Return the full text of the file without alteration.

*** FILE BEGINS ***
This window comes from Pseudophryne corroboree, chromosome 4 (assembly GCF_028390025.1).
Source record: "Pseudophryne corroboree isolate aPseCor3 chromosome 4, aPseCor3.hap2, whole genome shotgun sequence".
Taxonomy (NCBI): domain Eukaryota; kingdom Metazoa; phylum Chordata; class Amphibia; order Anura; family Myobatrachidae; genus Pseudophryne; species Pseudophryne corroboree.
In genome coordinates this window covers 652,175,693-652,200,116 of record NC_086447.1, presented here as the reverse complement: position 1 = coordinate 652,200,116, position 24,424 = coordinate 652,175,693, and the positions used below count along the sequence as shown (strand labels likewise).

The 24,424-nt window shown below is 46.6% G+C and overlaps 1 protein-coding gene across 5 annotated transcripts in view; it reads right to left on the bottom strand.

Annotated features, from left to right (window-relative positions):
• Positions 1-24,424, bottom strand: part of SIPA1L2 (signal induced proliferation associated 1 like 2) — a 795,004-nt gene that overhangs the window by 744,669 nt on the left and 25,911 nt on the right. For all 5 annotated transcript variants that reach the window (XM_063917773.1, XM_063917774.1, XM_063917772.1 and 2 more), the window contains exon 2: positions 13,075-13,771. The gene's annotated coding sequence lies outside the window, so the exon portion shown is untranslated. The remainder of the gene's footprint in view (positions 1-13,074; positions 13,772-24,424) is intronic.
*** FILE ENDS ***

This window comes from Pseudophryne corroboree, chromosome 4 (assembly GCF_028390025.1).
Source record: "Pseudophryne corroboree isolate aPseCor3 chromosome 4, aPseCor3.hap2, whole genome shotgun sequence".
Taxonomy (NCBI): domain Eukaryota; kingdom Metazoa; phylum Chordata; class Amphibia; order Anura; family Myobatrachidae; genus Pseudophryne; species Pseudophryne corroboree.
In genome coordinates this window covers 652,175,693-652,200,116 of record NC_086447.1, presented here as the reverse complement: position 1 = coordinate 652,200,116, position 24,424 = coordinate 652,175,693, and the positions used below count along the sequence as shown (strand labels likewise).

The 24,424-nt window shown below is 46.6% G+C and overlaps 1 protein-coding gene across 5 annotated transcripts in view; it reads right to left on the bottom strand.

Annotated features, from left to right (window-relative positions):
• Positions 1-24,424, bottom strand: part of SIPA1L2 (signal induced proliferation associated 1 like 2) — a 795,004-nt gene that overhangs the window by 744,669 nt on the left and 25,911 nt on the right. For all 5 annotated transcript variants that reach the window (XM_063917773.1, XM_063917774.1, XM_063917772.1 and 2 more), the window contains exon 2: positions 13,075-13,771. The gene's annotated coding sequence lies outside the window, so the exon portion shown is untranslated. The remainder of the gene's footprint in view (positions 1-13,074; positions 13,772-24,424) is intronic.